The swallow is a migratory bird quite familiar to residents of the Holy Land. Frequently on the move to warmer climates, swallows gather in huge flocks to travel thousands of miles. A chattering flock can make quite a racket (Is. 38:14). The psalmist makes an interesting distinction between the sparrow, who finds a home, and the swallow, who gets a nest (Ps. 84:3). Only a permanent resident needs a home. Some translations render the Hebrew word for swallow as thrush (Jer. 8:7), (NIV, NASB) or wryneck (Jer. 8:7), (NEB).
Swans are seen occasionally in Palestine. As vegetarians, they are related to ducks and geese. Alternate translations of the Hebrew term for swan include ibis, stork, white owl, and water hen. These are better translations, since there seems to be no reason why swans would have been considered unclean (Lev. 11:18), (KJV).
The swift is a small migratory bird often confused with the swallow. Although they are similar, the two birds come from different families. Swifts are strong fliers that can travel short distances at over 100 m. p. h. They spend much of their time feeding on airborne insects.
The association or idea of a pig is an animal which really has no discernment nor desire to live cleanly, rather it highly prefers to live in the filth, and “bathe” itself in this filth. It eats and sleeps and lives happily in its own urine and excrement. The Bible associates this with great uncleanness and displeasure in God’s eyes.
Tawny Owl (see Owl).
Tortoise (see Turtle).
Tortoise is another name for a turtledove.
Both turtles and tortoises (a type often found in Palestine) and their eggs and meat were eaten. In (Numbers 6:10) and (Jeremiah 8:7) (KJV), turtle is simply an abbreviation of turtledove. The context clearly indicates that a bird is meant, not the silent, slow-moving turtle.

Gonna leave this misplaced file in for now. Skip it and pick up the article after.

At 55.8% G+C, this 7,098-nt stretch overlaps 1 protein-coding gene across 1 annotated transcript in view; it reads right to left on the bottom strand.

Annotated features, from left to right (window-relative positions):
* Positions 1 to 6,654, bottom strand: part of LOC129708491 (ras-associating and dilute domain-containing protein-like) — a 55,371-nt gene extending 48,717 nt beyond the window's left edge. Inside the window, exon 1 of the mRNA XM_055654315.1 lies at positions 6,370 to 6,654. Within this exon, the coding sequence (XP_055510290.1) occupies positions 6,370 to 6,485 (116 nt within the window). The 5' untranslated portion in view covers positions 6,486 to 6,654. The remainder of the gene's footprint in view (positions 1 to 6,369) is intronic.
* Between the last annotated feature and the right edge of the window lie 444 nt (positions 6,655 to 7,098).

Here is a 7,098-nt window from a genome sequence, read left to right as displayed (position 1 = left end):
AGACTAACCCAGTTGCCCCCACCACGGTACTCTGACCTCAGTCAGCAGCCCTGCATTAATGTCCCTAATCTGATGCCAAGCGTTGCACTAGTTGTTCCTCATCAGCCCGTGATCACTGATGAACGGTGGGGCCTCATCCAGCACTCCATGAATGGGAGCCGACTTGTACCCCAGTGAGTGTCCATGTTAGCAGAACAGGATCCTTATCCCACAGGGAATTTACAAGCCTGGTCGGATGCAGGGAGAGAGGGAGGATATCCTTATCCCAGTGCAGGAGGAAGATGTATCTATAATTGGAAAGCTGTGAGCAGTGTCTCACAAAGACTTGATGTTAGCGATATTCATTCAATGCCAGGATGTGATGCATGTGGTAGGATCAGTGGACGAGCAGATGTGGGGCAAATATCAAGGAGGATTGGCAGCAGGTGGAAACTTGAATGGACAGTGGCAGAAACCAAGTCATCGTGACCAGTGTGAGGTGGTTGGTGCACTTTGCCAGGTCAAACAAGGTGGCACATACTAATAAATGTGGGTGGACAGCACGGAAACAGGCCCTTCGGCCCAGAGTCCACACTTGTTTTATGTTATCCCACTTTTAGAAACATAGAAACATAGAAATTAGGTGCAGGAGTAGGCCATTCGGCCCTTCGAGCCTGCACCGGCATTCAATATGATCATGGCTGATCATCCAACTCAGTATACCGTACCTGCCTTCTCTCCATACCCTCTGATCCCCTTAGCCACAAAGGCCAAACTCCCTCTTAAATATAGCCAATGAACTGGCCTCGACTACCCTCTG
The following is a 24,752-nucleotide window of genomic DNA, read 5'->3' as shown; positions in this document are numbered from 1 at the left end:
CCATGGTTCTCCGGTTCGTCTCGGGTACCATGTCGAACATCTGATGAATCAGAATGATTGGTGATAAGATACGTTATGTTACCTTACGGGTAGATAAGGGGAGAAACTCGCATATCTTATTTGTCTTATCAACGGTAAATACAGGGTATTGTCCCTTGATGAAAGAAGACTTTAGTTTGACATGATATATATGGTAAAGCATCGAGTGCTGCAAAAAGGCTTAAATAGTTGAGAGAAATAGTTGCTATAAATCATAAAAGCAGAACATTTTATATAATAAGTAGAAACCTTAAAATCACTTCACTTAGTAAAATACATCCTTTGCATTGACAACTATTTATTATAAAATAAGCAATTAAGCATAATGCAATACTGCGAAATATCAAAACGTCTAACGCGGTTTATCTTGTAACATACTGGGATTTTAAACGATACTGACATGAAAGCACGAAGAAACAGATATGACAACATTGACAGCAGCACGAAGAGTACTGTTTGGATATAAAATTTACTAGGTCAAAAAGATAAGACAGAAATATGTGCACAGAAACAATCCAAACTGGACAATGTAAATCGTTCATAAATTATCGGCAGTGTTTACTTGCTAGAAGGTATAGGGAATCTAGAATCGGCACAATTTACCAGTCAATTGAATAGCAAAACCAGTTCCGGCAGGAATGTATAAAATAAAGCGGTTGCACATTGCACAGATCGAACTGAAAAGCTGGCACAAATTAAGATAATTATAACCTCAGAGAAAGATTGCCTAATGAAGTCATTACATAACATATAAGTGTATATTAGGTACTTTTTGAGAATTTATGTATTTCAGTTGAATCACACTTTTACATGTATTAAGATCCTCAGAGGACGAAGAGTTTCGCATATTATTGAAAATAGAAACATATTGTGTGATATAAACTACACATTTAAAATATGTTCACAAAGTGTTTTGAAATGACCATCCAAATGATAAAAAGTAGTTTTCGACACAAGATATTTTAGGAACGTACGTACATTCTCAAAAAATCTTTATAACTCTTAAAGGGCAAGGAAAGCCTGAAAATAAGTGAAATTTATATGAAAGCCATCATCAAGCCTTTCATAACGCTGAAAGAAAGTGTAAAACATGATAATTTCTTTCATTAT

Katydid (see Grasshopper).
The idea of grasshoppers are that they devour farmers fields and crops, making them a threat to their existence. They are hated by farmers, especially as they have the possibility of multiplying and attacking in great swarms that do great destruct to farmers crops, as well as their fodder for their animals.
Fox. Foxes were common predators in Bible times. Since they fed on small rodents like rats and mice, they helped to protect the grain crops. But their fondness for grapes caused farmers much grief. Sometimes they even tunneled under protective walls to feast on grapevines (Song 2:15). Foxes also settle in holes and burrows, often those abandoned by other animals. Jesus pointed out that foxes have holes, but the Son of Man had nowhere to lay His head (Matt. 8:20).
Foxes have a keen sense of sight, smell, and hearing. They are also clever enough to lie in wait for prey. They may even play dead to attract a bird within striking range. When hunted, they are cunning and devious, misleading their pursuers. Jesus compared Herod, the Roman tetrarch of Galilee and Perea, to a fox, because of his crafty, devious nature (Luke 13:32).